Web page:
The Hustler (1961)
★★★ / ★★★★
Eddie Felson (Paul Newman) and his manager, Charlie (Myron McCormick), tour all over the country to challenge billiard champions for high-stakes games. Eddie’s latest opponent, Minnesota Fats (Jackie Gleason), has a reputation for being one of the very best, undefeated for the past fifteen years. Things are looking up for Eddie until an observant gambler named Bert Gordon (George C. Scott), drinking a glass of milk now and then, begins to watch the match.
Based on the screenplay by Sidney Carroll and Robert Rossen, “The Hustler” is a surprise because it manages to make a very dry sport interesting. Just how does the film able to pull this off? Since the camera focuses on the behavior of the players combined with what occurs on the pool table, it is able to offer something unique.
People respond to challenges in different ways and the filmmakers are aware of this. Each time a cue hit the cue ball, there is split second in which the audiences are able to see how the balls disperse. Interestingly, there is not one complete shot of a cue hitting the cue ball until all the balls stop moving. Once a turn is over, it is almost immediate that the camera focuses on the characters’ reactions, from how proud they are of the shot to the worry that creeps in like a thunderbolt when a slight error is made.
Balls follow the rules of physics but human emotions do not. The duel between Eddie and Minnesota Fats is very involving which almost sets an impossible standard for the rest of the picture. When Eddie meets Sarah (Piper Laurie), a fellow alcoholic, at a bus terminal, I liked that it does not come across completely romantic. Their flirtation is executed with a certain rhythm, a dance which recalls the feeling of Eddie and Minnesota Fats circling the billiards table. However, when the couple end up living in the same apartment, the breezy pacing hits the break. Perhaps the screenplay wishes to make the point that not much good can come out of two current alcoholics living in the same place.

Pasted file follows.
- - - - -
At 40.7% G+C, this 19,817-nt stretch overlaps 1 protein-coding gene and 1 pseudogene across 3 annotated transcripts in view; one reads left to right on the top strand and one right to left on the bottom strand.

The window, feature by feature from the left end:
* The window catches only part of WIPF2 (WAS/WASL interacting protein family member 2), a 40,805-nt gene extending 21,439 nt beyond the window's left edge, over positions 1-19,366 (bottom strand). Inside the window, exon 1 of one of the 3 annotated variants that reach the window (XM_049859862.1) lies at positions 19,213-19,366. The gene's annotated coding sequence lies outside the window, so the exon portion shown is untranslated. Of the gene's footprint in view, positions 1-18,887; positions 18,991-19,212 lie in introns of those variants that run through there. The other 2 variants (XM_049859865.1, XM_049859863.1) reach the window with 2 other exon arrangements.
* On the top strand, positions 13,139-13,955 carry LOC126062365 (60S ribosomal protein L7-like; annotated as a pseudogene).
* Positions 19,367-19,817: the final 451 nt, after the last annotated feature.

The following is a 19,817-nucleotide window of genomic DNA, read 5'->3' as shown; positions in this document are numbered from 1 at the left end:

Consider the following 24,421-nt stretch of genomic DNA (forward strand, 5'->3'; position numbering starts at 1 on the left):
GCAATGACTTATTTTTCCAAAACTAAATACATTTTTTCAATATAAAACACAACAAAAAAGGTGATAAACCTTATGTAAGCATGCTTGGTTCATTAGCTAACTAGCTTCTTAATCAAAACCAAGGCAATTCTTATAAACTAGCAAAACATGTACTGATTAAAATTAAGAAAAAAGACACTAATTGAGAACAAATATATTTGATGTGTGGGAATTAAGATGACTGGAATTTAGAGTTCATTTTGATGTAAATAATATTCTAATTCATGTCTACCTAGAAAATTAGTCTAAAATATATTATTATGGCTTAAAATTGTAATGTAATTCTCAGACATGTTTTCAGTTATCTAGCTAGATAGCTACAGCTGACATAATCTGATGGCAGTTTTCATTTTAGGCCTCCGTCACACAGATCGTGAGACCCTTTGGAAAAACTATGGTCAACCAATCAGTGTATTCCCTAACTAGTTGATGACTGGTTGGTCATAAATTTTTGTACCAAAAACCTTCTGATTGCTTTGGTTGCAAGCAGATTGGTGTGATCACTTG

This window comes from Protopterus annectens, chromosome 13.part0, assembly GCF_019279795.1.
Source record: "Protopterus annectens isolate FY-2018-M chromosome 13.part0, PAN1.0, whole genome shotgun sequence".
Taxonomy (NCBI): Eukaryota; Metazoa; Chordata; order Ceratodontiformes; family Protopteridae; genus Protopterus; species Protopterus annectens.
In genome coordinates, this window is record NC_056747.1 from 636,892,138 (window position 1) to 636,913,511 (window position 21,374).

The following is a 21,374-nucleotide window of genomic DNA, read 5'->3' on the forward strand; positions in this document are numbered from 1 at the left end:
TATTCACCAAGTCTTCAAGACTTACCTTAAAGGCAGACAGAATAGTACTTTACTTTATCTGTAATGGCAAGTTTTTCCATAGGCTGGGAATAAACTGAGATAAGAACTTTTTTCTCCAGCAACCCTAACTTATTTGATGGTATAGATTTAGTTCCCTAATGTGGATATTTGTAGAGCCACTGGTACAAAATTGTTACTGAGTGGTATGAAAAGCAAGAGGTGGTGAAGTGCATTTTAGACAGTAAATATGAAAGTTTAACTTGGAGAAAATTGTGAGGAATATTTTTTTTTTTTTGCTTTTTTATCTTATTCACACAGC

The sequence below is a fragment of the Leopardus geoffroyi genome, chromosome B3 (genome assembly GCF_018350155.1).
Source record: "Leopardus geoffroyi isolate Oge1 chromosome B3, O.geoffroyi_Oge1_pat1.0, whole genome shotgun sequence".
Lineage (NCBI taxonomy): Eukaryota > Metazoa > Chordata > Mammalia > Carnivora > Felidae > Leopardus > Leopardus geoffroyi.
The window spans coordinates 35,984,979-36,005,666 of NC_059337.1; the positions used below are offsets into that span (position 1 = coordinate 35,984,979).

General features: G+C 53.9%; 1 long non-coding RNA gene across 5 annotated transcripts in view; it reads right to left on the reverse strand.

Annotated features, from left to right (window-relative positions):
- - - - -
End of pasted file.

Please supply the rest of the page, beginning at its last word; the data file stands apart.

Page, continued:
Eddie’s interactions with the woman is the antihero’s turning point, but I kept wishing for him to finally get back on the saddle and play. This is a problem because the character arc is the point of the film, not necessarily the pool matches. It is redeemed slightly, however, by scenes between Newman and Scott which contain very sharp dialogue. Gordon admits to Eddie that he believes Eddie is born a loser even though he has undeniable talent. Gordon, having a knack for business, proposes that if they worked together, the road to success would be theirs for the taking. My curiosity was piqued in terms of which man is really taking advantage of whom.
As foolish as Eddie becomes after he drinks glass after glass of J.T.S. Brown bourbon, his determination to make money remains as strong as Gordon’s. The symbiosis between the two is parasitic and the screenplay elegantly peels the layers of their motivations until the final pool match. Money is what the main characters are constantly, blindly after. The excitement of gaining or losing it paints a portrait of addiction.
Based on the novel by Walter Tevis and directed by Robert Rossen, the redemption in “The Hustler” is not only appropriate, it is earned despite the protracted middle section. While the big moments provide reference points for the drama, the small moments define them.